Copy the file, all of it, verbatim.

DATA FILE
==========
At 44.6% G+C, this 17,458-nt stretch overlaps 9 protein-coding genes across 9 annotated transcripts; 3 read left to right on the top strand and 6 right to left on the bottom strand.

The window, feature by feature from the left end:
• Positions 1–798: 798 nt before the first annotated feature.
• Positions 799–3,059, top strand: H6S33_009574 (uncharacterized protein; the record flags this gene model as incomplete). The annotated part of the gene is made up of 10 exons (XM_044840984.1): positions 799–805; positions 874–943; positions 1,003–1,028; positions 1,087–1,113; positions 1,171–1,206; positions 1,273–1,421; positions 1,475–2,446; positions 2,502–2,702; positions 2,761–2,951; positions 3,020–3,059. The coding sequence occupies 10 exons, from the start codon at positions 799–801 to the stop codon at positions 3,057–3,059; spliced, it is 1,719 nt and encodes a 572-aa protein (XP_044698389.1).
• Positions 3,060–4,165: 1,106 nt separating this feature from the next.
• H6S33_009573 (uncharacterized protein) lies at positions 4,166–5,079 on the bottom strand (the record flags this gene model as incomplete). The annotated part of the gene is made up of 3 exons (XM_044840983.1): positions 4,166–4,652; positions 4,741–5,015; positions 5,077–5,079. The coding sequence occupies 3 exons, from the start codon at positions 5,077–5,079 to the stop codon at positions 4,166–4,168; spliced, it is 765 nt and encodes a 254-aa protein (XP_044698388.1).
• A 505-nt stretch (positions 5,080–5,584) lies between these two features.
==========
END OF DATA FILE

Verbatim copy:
At 44.6% G+C, this 17,458-nt stretch overlaps 9 protein-coding genes across 9 annotated transcripts; 3 read left to right on the top strand and 6 right to left on the bottom strand.

The window, feature by feature from the left end:
• Positions 1–798: 798 nt before the first annotated feature.
• Positions 799–3,059, top strand: H6S33_009574 (uncharacterized protein; the record flags this gene model as incomplete). The annotated part of the gene is made up of 10 exons (XM_044840984.1): positions 799–805; positions 874–943; positions 1,003–1,028; positions 1,087–1,113; positions 1,171–1,206; positions 1,273–1,421; positions 1,475–2,446; positions 2,502–2,702; positions 2,761–2,951; positions 3,020–3,059. The coding sequence occupies 10 exons, from the start codon at positions 799–801 to the stop codon at positions 3,057–3,059; spliced, it is 1,719 nt and encodes a 572-aa protein (XP_044698389.1).
• Positions 3,060–4,165: 1,106 nt separating this feature from the next.
• H6S33_009573 (uncharacterized protein) lies at positions 4,166–5,079 on the bottom strand (the record flags this gene model as incomplete). The annotated part of the gene is made up of 3 exons (XM_044840983.1): positions 4,166–4,652; positions 4,741–5,015; positions 5,077–5,079. The coding sequence occupies 3 exons, from the start codon at positions 5,077–5,079 to the stop codon at positions 4,166–4,168; spliced, it is 765 nt and encodes a 254-aa protein (XP_044698388.1).
• A 505-nt stretch (positions 5,080–5,584) lies between these two features.